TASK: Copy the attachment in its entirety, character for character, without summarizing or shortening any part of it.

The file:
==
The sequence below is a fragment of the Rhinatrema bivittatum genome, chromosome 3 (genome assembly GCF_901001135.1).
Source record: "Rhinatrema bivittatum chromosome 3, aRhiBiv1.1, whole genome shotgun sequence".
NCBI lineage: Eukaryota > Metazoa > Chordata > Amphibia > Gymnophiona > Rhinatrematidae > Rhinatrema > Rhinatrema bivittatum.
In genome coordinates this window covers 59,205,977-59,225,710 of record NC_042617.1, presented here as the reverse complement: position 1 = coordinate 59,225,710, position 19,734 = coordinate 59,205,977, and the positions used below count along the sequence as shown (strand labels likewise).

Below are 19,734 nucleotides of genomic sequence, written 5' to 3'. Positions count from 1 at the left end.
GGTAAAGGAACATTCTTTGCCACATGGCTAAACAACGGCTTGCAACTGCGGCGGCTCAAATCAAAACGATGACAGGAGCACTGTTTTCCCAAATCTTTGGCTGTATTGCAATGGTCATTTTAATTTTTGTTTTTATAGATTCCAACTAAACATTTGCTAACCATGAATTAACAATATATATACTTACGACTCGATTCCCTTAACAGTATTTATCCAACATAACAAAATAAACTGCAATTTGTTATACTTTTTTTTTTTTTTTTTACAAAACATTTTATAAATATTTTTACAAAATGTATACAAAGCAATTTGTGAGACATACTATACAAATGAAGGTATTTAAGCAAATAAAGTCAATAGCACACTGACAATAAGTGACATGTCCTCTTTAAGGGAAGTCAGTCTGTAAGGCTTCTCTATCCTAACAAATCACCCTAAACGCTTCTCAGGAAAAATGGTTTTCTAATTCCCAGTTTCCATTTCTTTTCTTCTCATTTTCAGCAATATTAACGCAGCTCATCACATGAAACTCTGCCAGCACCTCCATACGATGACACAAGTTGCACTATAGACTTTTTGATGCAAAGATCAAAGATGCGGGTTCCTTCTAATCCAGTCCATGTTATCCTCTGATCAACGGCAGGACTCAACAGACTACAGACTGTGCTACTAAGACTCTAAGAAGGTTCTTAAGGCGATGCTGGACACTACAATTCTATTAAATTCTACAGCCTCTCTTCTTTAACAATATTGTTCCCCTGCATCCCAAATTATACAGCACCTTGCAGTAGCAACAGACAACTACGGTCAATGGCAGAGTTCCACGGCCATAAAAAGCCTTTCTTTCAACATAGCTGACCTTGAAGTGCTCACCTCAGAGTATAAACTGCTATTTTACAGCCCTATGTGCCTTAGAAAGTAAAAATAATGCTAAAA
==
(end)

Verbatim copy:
The sequence below is a fragment of the Rhinatrema bivittatum genome, chromosome 3 (genome assembly GCF_901001135.1).
Source record: "Rhinatrema bivittatum chromosome 3, aRhiBiv1.1, whole genome shotgun sequence".
NCBI lineage: Eukaryota > Metazoa > Chordata > Amphibia > Gymnophiona > Rhinatrematidae > Rhinatrema > Rhinatrema bivittatum.
In genome coordinates this window covers 59,205,977-59,225,710 of record NC_042617.1, presented here as the reverse complement: position 1 = coordinate 59,225,710, position 19,734 = coordinate 59,205,977, and the positions used below count along the sequence as shown (strand labels likewise).

Below are 19,734 nucleotides of genomic sequence, written 5' to 3'. Positions count from 1 at the left end.
GGTAAAGGAACATTCTTTGCCACATGGCTAAACAACGGCTTGCAACTGCGGCGGCTCAAATCAAAACGATGACAGGAGCACTGTTTTCCCAAATCTTTGGCTGTATTGCAATGGTCATTTTAATTTTTGTTTTTATAGATTCCAACTAAACATTTGCTAACCATGAATTAACAATATATATACTTACGACTCGATTCCCTTAACAGTATTTATCCAACATAACAAAATAAACTGCAATTTGTTATACTTTTTTTTTTTTTTTTTACAAAACATTTTATAAATATTTTTACAAAATGTATACAAAGCAATTTGTGAGACATACTATACAAATGAAGGTATTTAAGCAAATAAAGTCAATAGCACACTGACAATAAGTGACATGTCCTCTTTAAGGGAAGTCAGTCTGTAAGGCTTCTCTATCCTAACAAATCACCCTAAACGCTTCTCAGGAAAAATGGTTTTCTAATTCCCAGTTTCCATTTCTTTTCTTCTCATTTTCAGCAATATTAACGCAGCTCATCACATGAAACTCTGCCAGCACCTCCATACGATGACACAAGTTGCACTATAGACTTTTTGATGCAAAGATCAAAGATGCGGGTTCCTTCTAATCCAGTCCATGTTATCCTCTGATCAACGGCAGGACTCAACAGACTACAGACTGTGCTACTAAGACTCTAAGAAGGTTCTTAAGGCGATGCTGGACACTACAATTCTATTAAATTCTACAGCCTCTCTTCTTTAACAATATTGTTCCCCTGCATCCCAAATTATACAGCACCTTGCAGTAGCAACAGACAACTACGGTCAATGGCAGAGTTCCACGGCCATAAAAAGCCTTTCTTTCAACATAGCTGACCTTGAAGTGCTCACCTCAGAGTATAAACTGCTATTTTACAGCCCTATGTGCCTTAGAAAGTAAAAATAATGCTAAAA